Matildas keeper Lydia Williams to hang up gloves after Paris Olympic Games

Georgina Noack
The Nightly
4 Min Read
Lydia Williams’ last games in green and gold for the Matildas will come at the Paris Olympics after the goalkeeper announced her international retirement.
Lydia Williams’ last games in green and gold for the Matildas will come at the Paris Olympics after the goalkeeper announced her international retirement. Credit: Bianca De Marchi/AAP

Matildas goalkeeper Lydia Williams has announced she’ll hang up the gloves at international level after the 2024 Paris Olympics.

Currently with 103 senior caps to her name, Australian football’s longest-serving player will bring an end to her distinguished career in green and gold hoping to win a first Olympic medal later this year.

The 35-year-old Melbourne FC shot stopper, who has played at five World Cups and was part of the Tillies ’2010 Asian Cup title triumph, made her announcement on social media on Thursday night.

Sign up to The Nightly's newsletters.

Get the first look at the digital newspaper, curated daily stories and breaking headlines delivered to your inbox.

Email Us
By continuing you agree to our Terms and Privacy Policy.

“It’s been a wonderful ride over the last 19 years and I’m so thankful for the opportunity to not only wear the crest and perform for my country, but also to the wonderful memories and fantastic people that I’ve met along the way,” Williams said.

“I love the team and I love the girls and I’m gonna miss them so much and I just hope that the level of support and love shown to the Matildas and to each and every single player continues.

“All good things come to an end but I’m excited to start my next journey.”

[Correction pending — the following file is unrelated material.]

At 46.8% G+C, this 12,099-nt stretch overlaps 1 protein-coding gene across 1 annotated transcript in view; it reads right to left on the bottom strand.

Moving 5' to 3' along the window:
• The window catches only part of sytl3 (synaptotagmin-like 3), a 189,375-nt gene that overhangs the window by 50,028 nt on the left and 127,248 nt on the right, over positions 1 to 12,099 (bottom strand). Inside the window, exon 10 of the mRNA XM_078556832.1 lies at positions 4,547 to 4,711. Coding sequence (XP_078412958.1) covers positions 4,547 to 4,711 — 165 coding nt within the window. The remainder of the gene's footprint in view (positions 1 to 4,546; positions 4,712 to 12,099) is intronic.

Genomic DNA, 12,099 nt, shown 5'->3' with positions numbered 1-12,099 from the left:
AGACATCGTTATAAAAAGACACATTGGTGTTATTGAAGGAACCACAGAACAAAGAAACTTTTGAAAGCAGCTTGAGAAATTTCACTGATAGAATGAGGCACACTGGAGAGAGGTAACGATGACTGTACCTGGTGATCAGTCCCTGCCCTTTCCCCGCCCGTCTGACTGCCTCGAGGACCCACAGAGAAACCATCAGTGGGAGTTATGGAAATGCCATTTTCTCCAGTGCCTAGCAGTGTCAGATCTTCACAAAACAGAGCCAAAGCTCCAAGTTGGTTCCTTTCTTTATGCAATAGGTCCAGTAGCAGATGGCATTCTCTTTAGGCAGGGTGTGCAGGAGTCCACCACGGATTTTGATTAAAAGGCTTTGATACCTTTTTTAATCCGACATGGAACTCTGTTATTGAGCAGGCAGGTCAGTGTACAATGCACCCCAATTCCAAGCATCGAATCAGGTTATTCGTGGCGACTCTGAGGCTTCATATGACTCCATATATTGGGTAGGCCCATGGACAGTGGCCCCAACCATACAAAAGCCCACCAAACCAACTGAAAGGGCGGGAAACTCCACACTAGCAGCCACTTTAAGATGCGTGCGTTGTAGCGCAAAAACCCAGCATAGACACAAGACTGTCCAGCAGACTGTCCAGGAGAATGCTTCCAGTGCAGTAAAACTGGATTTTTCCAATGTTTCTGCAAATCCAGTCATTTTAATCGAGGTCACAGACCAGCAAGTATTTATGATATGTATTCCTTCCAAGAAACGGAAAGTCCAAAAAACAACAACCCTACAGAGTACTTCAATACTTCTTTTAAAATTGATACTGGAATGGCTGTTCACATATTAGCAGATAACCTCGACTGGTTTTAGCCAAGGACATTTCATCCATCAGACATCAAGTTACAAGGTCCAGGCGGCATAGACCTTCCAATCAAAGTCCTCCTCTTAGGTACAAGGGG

Social media was awash with messages and tributes from fans, teammates and opponents alike thanking the football “legend” for her contribution to the Matildas squad.

CommBank Matildas Head Coach Tony Gustavsson, who guided the squad through their historic run at the 2023 FIFA Women’s World Cup, thanked Williams for granting him the “privilege” of being a small part in her “stellar career”.

“Lydia truly represents what the CommBank Matildas are all about. Incredible on-field talent mixed with authenticity, warmth, and a desire to leave the game better than she found it,” he said, adding: “Lydia has done all of that and then some more.”+

“To be able to play the game at the highest level for close to two decades takes significant commitment, passion and focus to always get one day better.

“Just as importantly, Lydia makes others around her better as she willingly and generously shares her experience and knowledge for the benefit of the team.”

Lydia Williams of the Australian Women's Soccer team in action during Game 2 of the Women's International Friendly soccer match between Australia and Canada at Allianz Stadium. Finals score: Canada 2:1 Australia. (Photo by Luis Veniegra / SOPA Images/Sipa USA)
Williams will farewell the international football stage after a 19-year career as a Matilda. Credit: Luis Veniegra / SOPA Images/Sipa USA